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The Callitrichidae (previously called called Hapalidae/Hapalinae)[1] is a family of New World monkeys, including marmosets and tamarins. At times this group of animals has been regarded as a subfamily, called Callitrichinae, of the family Cebidae.[2]

This taxon was traditionally thought to be a primitive lineage, from which all the larger bodied platyrrhines evolved.[3] However, some works argue that callitrichids are actually a dwarfed lineage.[4][5] Ancestral stem-callitrichids would likely have been a "normal" sized ceboids that was dwarfed through evolutionary time. This may exemplify a rare example of insular dwarfing in a mainland context, with the "islands" being formed by biogeographic barriers during arid climatic periods when forest distribution became patchy, and/or by the extensive river networks in the Amazon Basin.[4] 

All callitrichids are arboreal. They are the smallest of the simian primates. They eat insects, fruit, and the sap or gum from trees; occasionally they will take small vertebrates. The marmosets rely quite heavily on exudates, with some species (e.g. Callithrix jacchus and Cebuella pygmaea) considered obligate exudativores.[6]

Callitrichids typically live in small, territorial groups of about 5 or 6 unrelated animals, primarily adults. The groups are multimale-multifemale, and the number of adults of each sex is highly variable.[7] Their social organization is unique among primates and is called "cooperative polyandry". In this communal breeding system, only one female is reproductively active in a group. Females may mate with more than one male. Care for the young of a group's breeding female is principally provided by adult males, an organization referred to as a "communal breeding system". There is a correlation between the number of males in a group and the number of surviving young.[7,8]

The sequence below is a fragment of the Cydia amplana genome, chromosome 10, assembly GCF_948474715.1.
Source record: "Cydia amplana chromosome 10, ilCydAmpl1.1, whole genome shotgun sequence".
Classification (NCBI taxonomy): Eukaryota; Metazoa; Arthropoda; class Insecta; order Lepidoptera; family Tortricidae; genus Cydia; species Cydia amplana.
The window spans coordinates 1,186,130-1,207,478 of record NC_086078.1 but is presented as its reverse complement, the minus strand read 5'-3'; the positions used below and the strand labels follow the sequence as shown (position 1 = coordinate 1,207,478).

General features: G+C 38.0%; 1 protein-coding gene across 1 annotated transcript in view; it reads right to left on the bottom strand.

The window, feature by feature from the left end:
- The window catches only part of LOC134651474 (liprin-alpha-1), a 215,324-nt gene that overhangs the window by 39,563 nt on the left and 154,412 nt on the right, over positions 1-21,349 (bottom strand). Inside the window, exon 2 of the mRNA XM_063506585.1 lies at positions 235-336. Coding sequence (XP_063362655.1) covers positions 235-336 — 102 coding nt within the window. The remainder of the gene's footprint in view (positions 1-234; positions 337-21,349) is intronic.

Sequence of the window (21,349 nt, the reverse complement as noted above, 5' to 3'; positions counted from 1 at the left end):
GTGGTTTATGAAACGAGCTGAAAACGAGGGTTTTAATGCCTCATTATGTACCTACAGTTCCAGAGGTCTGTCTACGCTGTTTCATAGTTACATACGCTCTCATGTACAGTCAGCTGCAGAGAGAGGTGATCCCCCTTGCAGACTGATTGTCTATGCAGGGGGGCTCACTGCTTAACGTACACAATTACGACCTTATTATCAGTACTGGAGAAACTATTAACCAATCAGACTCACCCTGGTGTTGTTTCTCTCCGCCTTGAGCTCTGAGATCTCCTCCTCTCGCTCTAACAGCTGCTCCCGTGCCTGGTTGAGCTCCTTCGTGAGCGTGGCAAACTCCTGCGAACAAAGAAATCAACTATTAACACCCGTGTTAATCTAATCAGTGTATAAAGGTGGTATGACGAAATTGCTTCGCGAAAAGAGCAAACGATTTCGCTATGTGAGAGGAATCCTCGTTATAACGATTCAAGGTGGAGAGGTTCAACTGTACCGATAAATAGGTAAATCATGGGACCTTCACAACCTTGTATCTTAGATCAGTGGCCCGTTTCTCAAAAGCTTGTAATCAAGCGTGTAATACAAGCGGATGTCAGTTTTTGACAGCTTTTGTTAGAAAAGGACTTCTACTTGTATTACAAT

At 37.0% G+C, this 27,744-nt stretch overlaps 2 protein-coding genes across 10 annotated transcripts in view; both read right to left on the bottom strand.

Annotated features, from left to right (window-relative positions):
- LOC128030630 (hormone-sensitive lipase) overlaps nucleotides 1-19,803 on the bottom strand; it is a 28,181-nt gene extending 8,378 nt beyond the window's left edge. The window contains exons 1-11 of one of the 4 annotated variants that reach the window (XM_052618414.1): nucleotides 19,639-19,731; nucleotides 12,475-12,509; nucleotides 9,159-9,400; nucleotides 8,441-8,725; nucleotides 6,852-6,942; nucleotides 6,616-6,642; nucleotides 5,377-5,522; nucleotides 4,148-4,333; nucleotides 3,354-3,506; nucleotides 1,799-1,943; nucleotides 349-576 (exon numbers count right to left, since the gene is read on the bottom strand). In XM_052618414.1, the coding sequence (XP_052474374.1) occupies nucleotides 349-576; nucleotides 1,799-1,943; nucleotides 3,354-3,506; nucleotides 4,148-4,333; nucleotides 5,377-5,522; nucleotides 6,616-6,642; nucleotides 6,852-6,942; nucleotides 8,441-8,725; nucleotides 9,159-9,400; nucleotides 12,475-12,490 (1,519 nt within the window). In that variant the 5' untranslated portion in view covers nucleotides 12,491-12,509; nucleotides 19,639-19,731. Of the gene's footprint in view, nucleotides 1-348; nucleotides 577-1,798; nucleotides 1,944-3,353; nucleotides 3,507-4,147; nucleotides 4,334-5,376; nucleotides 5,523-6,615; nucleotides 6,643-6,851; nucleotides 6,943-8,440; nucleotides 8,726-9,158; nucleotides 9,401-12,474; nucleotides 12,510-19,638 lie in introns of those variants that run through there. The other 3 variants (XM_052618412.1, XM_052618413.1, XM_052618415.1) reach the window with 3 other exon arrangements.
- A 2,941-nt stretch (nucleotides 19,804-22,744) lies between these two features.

Callitrichids are the only primate group that regularly produce twins, which constitute over 80% of births in species that have been studied. Unlike other male primates, male callitrichids generally provide as much parental care as females. Parental duties may include carrying, protecting, feeding, comforting, and engaging in play behavior with offspring. Males generally provide care for the young. For example, in the cotton-top tamarin (Saguinus oedipus), males have been found to demonstrate a greater involvement in caregiving than females, particularly paternal males.[9] Typical social groups seem to constitute breeding groups, with several previous offspring living in the group and providing significant help in rearing the young.

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